In 1950, the region was officially declared politically part of Nepal; and the dry land further above Lo Manthang is now a sealed border between Nepal and China. This change resulted in the king of Lo losing his traditional status as the ruler of the kingdom, but he remains the symbol of a very old and important historical dynasty.
The Crown Prince of Lo Manthang, Jigme Singi Palbar Bista, 56, is in town during our stay, and we are very fortunate to enjoy a brief visit to the palace. Located inside the walls of Lo Manthang, the palace is a whitewashed four-storey structure that was built around 1400, and has been maintained in relatively good condition. Aromatic mint tea is served to all foreign guests in a room that’s typically Tibetan in decor, and soon the prince, clad in a green army jacket, comes in to greet everyone. He thanks us all for visiting upper Mustang and says he hopes we come again.
Jigme Singi Palbar Bista has a fairly ordinary life. Besides owning horses and yaks, he runs businesses in Mustang, among them a tour operator called Royal Mustang Excursions. It is his hope that if the Chinese border opens, visitors in Lo Manthang will be able to trek to Mount Kailash within seven hours. The prince stays in Lo Manthang most of the year though he moves to Kathmandu during the harsh winter.
“People of Lo still love and respect us, though our status now is that of cultural royals ,” he tells us.
The people of Lo are called Lobas, and their language is a dialect of Tibetan. Tibetan Buddhism remains intact and the Lobas are a very religious people. Most of the monasteries in upper Mustang belong to the Sakyapa School, represented by the characteristic coloured stripes of grey, white and red that adorn the monasteries. The grandeur of the monasteries illustrates the position of religion amid a wild environment.
The principal of Lo Monastic school takes us on a tour of the facility to admire the elaborate mandala paintings on the wall, as well as the artefacts at the Chyodi Gompa and Choprang Gompa. A young monk walks us to the brick-red Jampa Gompa, which was built in 1387 and boasts the striking 15-metre high “Jampa” Buddha, as well as to the 15th-century Thubchen Gompa with its Great Assembly hall and intricate gold murals darkened and crumbling with age.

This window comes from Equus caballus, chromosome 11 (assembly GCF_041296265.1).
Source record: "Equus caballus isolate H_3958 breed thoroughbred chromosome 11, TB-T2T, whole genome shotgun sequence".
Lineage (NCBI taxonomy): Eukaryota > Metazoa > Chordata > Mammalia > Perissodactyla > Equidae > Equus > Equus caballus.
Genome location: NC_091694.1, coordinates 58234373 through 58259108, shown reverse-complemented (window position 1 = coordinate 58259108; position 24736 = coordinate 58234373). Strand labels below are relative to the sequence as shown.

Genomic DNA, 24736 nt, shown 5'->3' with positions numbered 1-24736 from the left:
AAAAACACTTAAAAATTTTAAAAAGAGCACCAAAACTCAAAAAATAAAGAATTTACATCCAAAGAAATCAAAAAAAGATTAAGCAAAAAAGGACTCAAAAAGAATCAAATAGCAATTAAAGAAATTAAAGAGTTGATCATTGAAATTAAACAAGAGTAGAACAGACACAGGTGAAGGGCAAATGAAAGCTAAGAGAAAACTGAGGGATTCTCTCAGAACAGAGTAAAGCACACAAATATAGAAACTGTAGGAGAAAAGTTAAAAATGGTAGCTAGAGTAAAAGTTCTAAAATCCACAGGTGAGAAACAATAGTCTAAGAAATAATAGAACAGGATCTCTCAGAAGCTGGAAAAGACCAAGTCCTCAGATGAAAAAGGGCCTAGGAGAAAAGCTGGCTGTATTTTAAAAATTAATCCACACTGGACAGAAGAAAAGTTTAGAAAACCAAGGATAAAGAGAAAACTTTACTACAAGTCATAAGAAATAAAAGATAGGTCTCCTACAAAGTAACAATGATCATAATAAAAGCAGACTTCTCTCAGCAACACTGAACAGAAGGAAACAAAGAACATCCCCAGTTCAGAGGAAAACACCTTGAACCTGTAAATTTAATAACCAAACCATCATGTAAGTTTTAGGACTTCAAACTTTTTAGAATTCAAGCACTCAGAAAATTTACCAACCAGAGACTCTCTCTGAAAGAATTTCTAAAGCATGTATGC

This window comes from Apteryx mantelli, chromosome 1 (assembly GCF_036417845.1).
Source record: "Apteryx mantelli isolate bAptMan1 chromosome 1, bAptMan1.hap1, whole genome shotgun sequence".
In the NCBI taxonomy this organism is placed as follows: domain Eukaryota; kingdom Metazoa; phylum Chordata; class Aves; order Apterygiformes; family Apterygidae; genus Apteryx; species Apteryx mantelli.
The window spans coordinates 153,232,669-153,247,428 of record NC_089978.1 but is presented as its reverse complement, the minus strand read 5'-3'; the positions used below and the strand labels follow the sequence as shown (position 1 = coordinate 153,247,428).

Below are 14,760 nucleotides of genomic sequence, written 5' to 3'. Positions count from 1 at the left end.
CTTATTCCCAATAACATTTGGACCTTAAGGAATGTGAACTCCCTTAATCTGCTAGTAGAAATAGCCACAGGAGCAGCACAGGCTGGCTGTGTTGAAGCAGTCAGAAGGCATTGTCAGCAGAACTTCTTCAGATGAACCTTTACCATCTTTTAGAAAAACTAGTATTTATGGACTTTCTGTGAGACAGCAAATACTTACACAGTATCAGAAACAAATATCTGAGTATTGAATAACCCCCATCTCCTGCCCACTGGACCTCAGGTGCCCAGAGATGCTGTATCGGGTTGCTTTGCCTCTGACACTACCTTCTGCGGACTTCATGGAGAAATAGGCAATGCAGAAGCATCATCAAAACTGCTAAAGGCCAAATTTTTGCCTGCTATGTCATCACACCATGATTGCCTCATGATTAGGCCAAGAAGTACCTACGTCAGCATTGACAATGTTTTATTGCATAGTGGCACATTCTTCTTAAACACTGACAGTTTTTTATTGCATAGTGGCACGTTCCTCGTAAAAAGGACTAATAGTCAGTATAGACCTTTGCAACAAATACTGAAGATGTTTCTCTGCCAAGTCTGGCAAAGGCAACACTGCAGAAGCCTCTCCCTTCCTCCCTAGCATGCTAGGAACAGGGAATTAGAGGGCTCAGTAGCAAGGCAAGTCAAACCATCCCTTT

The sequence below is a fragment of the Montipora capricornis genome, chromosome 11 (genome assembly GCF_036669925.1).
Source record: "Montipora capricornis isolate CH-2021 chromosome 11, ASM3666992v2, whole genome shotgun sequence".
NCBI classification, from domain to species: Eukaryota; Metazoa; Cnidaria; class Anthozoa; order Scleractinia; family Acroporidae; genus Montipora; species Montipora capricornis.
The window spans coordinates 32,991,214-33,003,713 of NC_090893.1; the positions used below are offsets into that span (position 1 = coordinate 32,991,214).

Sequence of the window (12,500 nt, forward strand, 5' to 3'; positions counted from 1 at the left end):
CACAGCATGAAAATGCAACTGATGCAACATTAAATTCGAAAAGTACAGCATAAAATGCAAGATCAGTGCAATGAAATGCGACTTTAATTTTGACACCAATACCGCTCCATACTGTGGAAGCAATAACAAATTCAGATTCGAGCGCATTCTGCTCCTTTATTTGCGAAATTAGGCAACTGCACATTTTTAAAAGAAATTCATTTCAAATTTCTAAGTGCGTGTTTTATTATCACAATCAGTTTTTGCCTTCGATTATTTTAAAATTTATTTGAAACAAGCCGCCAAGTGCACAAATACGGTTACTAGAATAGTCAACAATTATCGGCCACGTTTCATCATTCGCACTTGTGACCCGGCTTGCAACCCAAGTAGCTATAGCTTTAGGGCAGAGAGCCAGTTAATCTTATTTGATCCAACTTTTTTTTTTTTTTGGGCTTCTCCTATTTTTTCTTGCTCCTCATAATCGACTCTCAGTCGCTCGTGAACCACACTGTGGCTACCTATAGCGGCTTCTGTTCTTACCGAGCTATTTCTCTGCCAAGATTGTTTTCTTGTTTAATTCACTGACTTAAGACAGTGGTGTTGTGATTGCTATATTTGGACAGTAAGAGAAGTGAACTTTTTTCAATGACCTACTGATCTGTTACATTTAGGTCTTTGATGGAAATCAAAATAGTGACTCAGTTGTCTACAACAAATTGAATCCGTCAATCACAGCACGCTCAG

Roads are being built, and it’s not that hard to find a vehicle travelling back to Kagbeni and Jomsom sometime in the next couple of days. Electricity has already been brought to villages, local schools are being revived, and age-old monasteries are being renovated to their former glory through the financial aid and expertise of foreign foundations.
Even in this remote kingdom lying in the rain shadow of the Himalayas, change is unavoidable. One can only hope that those changes will be for the better of the Lobas and their last and remote Lo kingdom.
If you go
_ Upper Mustang is located north of the Annapurna range in Nepal. The nearest airport is at Jomsom and offers regular flights in and out of Pokhara. It’s also possible to take a bus from Pokhara to Jomsom.
_ Foreign tourists must arrange permits to upper Mustang through a registered guide or trekking agency. A permit costs US$500 per person for 10 days, and $50 per day after that. The cost of living in upper Mustang is US$25 per day per person for food and accommodation combined
_ Basic guesthouses are available in every major village on the way from Kagbeni to Lo Manthang, so no camping is required. The best times to travel in upper Mustang are from March to June and from September to December.